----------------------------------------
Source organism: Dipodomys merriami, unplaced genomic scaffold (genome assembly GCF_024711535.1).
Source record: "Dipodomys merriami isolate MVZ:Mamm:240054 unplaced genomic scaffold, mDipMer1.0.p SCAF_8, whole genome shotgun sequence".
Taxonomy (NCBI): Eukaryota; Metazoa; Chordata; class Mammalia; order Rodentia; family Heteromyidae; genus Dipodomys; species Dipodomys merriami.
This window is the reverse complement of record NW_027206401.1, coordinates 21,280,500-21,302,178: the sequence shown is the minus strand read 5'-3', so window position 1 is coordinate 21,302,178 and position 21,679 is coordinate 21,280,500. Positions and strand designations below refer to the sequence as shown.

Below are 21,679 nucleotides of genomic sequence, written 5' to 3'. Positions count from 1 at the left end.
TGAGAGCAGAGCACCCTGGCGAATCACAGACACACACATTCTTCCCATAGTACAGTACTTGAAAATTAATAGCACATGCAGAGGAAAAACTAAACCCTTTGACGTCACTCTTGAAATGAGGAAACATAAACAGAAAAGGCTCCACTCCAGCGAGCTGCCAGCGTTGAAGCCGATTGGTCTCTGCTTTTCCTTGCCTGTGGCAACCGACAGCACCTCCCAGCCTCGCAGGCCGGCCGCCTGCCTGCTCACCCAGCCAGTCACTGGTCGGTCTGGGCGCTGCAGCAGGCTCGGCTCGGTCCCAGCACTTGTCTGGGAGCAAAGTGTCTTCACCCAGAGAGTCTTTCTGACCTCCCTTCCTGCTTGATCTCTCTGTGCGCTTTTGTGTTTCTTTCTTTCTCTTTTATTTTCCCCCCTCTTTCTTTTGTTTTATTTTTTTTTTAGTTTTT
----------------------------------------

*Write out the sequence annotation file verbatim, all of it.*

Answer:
Source organism: Dipodomys merriami, unplaced genomic scaffold (genome assembly GCF_024711535.1).
Source record: "Dipodomys merriami isolate MVZ:Mamm:240054 unplaced genomic scaffold, mDipMer1.0.p SCAF_8, whole genome shotgun sequence".
Taxonomy (NCBI): Eukaryota; Metazoa; Chordata; class Mammalia; order Rodentia; family Heteromyidae; genus Dipodomys; species Dipodomys merriami.
This window is the reverse complement of record NW_027206401.1, coordinates 21,280,500-21,302,178: the sequence shown is the minus strand read 5'-3', so window position 1 is coordinate 21,302,178 and position 21,679 is coordinate 21,280,500. Positions and strand designations below refer to the sequence as shown.

Below are 21,679 nucleotides of genomic sequence, written 5' to 3'. Positions count from 1 at the left end.
TGAGAGCAGAGCACCCTGGCGAATCACAGACACACACATTCTTCCCATAGTACAGTACTTGAAAATTAATAGCACATGCAGAGGAAAAACTAAACCCTTTGACGTCACTCTTGAAATGAGGAAACATAAACAGAAAAGGCTCCACTCCAGCGAGCTGCCAGCGTTGAAGCCGATTGGTCTCTGCTTTTCCTTGCCTGTGGCAACCGACAGCACCTCCCAGCCTCGCAGGCCGGCCGCCTGCCTGCTCACCCAGCCAGTCACTGGTCGGTCTGGGCGCTGCAGCAGGCTCGGCTCGGTCCCAGCACTTGTCTGGGAGCAAAGTGTCTTCACCCAGAGAGTCTTTCTGACCTCCCTTCCTGCTTGATCTCTCTGTGCGCTTTTGTGTTTCTTTCTTTCTCTTTTATTTTCCCCCCTCTTTCTTTTGTTTTATTTTTTTTTTAGTTTTT